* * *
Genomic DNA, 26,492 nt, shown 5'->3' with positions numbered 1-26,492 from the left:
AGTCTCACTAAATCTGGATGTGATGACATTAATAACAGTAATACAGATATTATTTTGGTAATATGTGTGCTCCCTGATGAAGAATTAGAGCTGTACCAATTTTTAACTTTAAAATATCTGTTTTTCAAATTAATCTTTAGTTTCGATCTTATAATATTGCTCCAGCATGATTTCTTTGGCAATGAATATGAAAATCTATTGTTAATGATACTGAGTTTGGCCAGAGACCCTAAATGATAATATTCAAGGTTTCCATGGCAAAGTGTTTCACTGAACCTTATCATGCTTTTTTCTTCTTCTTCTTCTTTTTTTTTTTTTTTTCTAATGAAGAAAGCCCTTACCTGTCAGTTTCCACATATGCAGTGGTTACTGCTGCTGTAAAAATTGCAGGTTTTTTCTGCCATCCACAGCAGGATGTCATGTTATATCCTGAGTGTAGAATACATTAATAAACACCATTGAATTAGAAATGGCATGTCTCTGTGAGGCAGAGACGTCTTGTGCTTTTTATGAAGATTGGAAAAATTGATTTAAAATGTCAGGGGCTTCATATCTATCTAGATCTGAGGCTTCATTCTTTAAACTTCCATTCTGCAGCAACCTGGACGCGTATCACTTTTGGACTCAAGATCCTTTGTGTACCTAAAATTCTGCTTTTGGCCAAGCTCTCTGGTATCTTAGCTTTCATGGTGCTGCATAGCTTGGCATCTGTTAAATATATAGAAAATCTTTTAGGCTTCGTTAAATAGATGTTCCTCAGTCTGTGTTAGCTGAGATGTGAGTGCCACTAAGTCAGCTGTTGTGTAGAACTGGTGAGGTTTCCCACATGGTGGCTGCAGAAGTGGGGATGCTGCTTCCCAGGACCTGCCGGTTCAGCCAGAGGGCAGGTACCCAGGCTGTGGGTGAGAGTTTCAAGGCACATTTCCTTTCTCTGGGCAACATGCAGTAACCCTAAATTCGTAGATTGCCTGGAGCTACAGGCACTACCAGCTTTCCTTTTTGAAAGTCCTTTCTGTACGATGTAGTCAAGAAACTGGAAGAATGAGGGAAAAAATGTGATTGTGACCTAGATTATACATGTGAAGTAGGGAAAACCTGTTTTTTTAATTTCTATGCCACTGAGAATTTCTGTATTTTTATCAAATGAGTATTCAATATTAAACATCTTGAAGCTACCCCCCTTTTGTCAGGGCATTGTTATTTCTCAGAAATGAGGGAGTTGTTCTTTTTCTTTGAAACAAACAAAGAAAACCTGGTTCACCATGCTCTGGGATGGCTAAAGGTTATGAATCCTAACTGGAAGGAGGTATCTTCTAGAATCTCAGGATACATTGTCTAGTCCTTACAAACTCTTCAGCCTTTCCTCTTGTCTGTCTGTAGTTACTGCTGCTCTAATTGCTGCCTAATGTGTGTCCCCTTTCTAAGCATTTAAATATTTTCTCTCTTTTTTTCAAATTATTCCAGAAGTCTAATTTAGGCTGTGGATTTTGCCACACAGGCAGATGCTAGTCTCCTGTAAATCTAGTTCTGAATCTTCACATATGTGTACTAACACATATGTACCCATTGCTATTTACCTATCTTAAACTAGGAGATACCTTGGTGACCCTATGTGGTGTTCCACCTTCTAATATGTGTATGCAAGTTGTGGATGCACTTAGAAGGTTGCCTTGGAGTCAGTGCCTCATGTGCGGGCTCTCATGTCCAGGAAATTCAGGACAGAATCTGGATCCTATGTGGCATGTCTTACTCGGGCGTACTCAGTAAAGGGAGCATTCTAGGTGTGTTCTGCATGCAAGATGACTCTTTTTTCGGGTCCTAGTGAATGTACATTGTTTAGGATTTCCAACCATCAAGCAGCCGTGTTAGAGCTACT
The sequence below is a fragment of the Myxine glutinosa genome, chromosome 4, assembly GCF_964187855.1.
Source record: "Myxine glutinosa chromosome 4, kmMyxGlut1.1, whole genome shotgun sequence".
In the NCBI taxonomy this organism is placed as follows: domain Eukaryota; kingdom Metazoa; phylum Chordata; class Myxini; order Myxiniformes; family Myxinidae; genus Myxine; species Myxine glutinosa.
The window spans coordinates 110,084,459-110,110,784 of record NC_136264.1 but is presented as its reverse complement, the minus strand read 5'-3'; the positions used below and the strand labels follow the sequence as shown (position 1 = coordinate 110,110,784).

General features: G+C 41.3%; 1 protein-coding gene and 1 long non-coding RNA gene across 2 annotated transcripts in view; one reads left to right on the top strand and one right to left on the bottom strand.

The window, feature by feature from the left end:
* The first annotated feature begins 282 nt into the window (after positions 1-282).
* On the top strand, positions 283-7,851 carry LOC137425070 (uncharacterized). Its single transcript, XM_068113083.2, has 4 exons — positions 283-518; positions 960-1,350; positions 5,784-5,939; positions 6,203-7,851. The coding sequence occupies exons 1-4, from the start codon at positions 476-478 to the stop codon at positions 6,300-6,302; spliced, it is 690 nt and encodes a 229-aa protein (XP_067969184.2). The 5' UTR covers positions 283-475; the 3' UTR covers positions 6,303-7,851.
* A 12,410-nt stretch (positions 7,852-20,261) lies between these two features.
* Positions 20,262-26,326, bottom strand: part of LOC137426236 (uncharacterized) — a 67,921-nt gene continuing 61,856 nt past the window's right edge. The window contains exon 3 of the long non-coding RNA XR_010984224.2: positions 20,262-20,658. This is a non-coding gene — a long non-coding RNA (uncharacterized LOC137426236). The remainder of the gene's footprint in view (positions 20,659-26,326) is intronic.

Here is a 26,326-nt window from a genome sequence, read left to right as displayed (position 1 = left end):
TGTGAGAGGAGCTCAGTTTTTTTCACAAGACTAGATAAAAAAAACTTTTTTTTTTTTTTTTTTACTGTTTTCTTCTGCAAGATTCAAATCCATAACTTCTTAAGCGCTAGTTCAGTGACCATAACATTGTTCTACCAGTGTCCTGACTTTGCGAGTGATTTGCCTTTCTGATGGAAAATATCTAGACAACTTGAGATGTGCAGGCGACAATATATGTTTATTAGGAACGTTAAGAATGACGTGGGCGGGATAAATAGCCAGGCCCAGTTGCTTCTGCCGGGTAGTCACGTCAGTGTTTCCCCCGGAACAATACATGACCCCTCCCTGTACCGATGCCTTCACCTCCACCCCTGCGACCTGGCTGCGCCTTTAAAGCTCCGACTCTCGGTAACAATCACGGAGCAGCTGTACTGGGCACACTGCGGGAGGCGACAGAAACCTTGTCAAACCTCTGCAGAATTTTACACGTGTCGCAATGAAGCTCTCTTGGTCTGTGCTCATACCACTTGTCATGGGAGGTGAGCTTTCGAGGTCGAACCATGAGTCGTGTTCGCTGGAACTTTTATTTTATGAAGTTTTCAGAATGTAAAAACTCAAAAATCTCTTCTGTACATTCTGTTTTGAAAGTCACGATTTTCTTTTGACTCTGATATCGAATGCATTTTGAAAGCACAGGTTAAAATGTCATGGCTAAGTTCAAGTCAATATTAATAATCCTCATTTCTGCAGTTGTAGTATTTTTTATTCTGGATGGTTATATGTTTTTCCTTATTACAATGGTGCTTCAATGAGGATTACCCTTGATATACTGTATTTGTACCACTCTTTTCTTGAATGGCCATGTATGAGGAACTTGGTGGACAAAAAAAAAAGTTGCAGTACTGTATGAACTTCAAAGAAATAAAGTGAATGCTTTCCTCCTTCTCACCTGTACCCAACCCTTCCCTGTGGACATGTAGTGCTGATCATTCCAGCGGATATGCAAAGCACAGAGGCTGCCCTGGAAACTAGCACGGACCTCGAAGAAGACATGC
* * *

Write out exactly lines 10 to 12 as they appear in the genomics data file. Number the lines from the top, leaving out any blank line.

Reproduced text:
* On the top strand, positions 283-7,851 carry LOC137425070 (uncharacterized). Its single transcript, XM_068113083.2, has 4 exons — positions 283-518; positions 960-1,350; positions 5,784-5,939; positions 6,203-7,851. The coding sequence occupies exons 1-4, from the start codon at positions 476-478 to the stop codon at positions 6,300-6,302; spliced, it is 690 nt and encodes a 229-aa protein (XP_067969184.2). The 5' UTR covers positions 283-475; the 3' UTR covers positions 6,303-7,851.
* A 12,410-nt stretch (positions 7,852-20,261) lies between these two features.
* Positions 20,262-26,326, bottom strand: part of LOC137426236 (uncharacterized) — a 67,921-nt gene continuing 61,856 nt past the window's right edge. The window contains exon 3 of the long non-coding RNA XR_010984224.2: positions 20,262-20,658. This is a non-coding gene — a long non-coding RNA (uncharacterized LOC137426236). The remainder of the gene's footprint in view (positions 20,659-26,326) is intronic.